My linear complexity without using extra memory solution

• Hi all,

I have a different solution here which take no extra memory. This algorithm is based on the three way partition method. First, choose a element in the array as pivot. Second, split this array to three partition, less than pivot, equal to pivot and greater than pivot. Now we have three partitions and we also know the size of these three partitions too. If the single number in any partition, the size of this partition must be 2*n+1, and should not be divisible by 2. Last, we just recursively find the single number in the partition which size can not be divisible by 2.

This method can be easily modified to solve the single number 2 problem.

``````void swap(int A[], int a, int b)
{
int t = A[a];
A[a] = A[b];
A[b] = t;
}

void threeWayPartition(int A[], int n, int&l, int&h)
{
int pivot = A[0];
int j = -1;
int k = n;

for (int i=0; i<k;)
{
if (A[i] < pivot)
{
swap(A, i, ++j);
i++;
}
else if (A[i] > pivot)
{
swap(A, i, --k);
}
else
{
i++;
}
}

l = j;
h = k;
}

#define APPEAR_NUMBER (2)

class Solution {
public:
int singleNumber(int A[], int n) {
if (n==1)
{
return A[0];
}

int l=0;
int h=0;
threeWayPartition(A, n, l, h);

int p = l+1;

if (A[p] != A[p+1])
{
return A[p];
}
else if(p%APPEAR_NUMBER == 0)
{
return singleNumber(A+(p+APPEAR_NUMBER), n-(p+APPEAR_NUMBER));
}
else
{
return singleNumber(A, p);
}
}
};``````

• Nice thought. Although strictly speaking, any non-trivial recursive algorithm uses extra stack memory, and so does yours. If you can rewrite your algorithm in an iterative way, then the necessity of extra memory may be removed.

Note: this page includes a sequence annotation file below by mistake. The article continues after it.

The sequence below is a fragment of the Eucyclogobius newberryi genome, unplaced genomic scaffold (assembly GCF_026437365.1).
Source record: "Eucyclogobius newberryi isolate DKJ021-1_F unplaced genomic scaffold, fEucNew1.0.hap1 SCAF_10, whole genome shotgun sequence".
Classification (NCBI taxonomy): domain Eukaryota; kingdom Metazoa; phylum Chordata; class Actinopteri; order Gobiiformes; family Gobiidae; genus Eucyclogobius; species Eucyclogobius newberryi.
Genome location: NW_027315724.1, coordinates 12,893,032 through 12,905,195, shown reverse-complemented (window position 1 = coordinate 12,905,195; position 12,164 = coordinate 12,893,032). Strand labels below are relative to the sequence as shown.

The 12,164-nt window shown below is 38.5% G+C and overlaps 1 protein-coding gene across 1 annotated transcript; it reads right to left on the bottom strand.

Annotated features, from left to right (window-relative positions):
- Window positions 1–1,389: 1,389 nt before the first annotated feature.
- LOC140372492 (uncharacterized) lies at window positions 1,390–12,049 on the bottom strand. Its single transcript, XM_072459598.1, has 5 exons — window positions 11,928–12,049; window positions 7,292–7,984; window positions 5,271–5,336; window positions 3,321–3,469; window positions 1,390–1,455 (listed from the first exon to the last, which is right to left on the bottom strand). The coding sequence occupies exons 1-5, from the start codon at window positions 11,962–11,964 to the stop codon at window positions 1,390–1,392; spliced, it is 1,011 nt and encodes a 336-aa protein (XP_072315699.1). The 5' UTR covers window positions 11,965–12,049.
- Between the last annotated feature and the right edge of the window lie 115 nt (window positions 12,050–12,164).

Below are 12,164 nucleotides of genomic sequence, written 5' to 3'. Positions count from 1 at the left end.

• Yes, as stellari said, my non-trivial recursive algorithm did use extra stack memory. So I rewrite my algorithm in an iterative way. Here is my revised algorithm. Please help to check.

``````void swap(int A[], int a, int b)
{
int t = A[a];
A[a] = A[b];
A[b] = t;
}

void threeWayPartition(int A[], int n, int&l, int&h)
{
int pivot = A[0];
int j = -1;
int k = n;

for (int i=0; i<k;)
{
if (A[i] < pivot)
{
swap(A, i, ++j);
i++;
}
else if (A[i] > pivot)
swap(A, i, --k);
else
i++;
}

l = j;
h = k;
}

#define APPEAR_NUMBER (2)

class Solution {
public:
int singleNumber(int A[], int n) {
if (n == 1)
return A[0];

int l = 0;
int h = 0;
int p = 0;

while (1)
{
l = 0; h = 0;
threeWayPartition(A, n, l, h);

p = l+1;

if (A[p] != A[p+1])
return A[p];
else if(p % APPEAR_NUMBER == 0)
{
A += (p + APPEAR_NUMBER);
n -= (p + APPEAR_NUMBER);
}
else
n = p;
}
}
};``````

• But I think the average complexity is O(nlogn), and the worse is O(n²), just as qsort

• It's similar to quick sort, but the key difference is that you don't have to revisit the intervals where it is certain that the target is not in. So on average the complexity is O(n). And yes, I think the worst case is O(n^2).

• As GuaGua's comment, we only need to revisit the partition with 2*n+1 size. The average complexity should be n + n/2 + n/4 + .... = O(n), and yes the worst case is O(n^2) without pivot selection enhancement.

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